But Smith says leaving the criminal law on the books may give the harmed spouse more leverage in winning a settlement in divorce court.

Atkinson points out that New Hampshire's divorce law already allows judges to account for substantial harm done by an adulterer in determining a financial settlement and alimony.

Horrigan doesn't think a small fine will stop anyone from cheating on a spouse. He also wouldn't oppose taking adultery out of the civil divorce statute as a cause for the breakdown.

"Who we love and how we love is not something, an area the state has much business meddling in," he said.

Link to original...

Tuesday, November 3, 2009

Busybody Red Finn and Activist EU Judges attack God and Italian Sovereignty

In another effort to further obsolesce national sovereignty, the EU Parliament, dominated as it is by sympathetes for sodomy and immorality, vampires that they are, want Crucifixes taken down from all Italian Schools.

No doubt, the woman who filed the complaint against the court, a woman of Finnish and likely communist origins. It remains to be seen what a foreign court, or a Red Finn, should have any say about what Italians do in their lands.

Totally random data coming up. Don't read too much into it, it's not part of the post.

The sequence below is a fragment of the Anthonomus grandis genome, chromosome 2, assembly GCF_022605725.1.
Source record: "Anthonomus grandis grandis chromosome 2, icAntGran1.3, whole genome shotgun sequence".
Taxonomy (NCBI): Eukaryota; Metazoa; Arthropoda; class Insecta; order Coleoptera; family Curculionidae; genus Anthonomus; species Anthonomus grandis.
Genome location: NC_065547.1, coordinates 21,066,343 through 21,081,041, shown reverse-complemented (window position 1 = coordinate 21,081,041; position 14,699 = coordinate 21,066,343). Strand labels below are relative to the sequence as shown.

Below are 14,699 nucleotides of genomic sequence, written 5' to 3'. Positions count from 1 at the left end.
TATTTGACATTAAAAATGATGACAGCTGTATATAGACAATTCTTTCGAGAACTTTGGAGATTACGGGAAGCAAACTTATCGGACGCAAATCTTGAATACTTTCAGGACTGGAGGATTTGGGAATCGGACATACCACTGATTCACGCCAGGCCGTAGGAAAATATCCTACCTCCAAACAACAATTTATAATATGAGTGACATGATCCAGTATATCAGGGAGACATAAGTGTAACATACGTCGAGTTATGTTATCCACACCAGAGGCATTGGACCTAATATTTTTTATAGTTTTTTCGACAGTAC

Rome - Italian state-run schools are fully entitled to hang crucifixes in their classrooms, an Italian high court ruled on Wednesday, thus rejecting a legal challenge raised by a non-Christian.

Soile Lautsi, an Italian citizen of Finnish origins whose two children frequent a school in the Veneto region, had argued that the crucifix on display there violates the principle that the state should be neutral when it comes to religious matters.


Sunday, November 1, 2009

Cardinal Pell Welcomes Gay Ban in Australia

CHARITIES and religious groups could discriminate against gay people or anyone else who might offend their values after a landmark decision quashed a finding in favour of a gay couple who wanted to become foster parents.

Both the Catholic and Anglican churches have praised the ruling and Cardinal George Pell said anti-discrimination cases threatened churches' ability to do charity work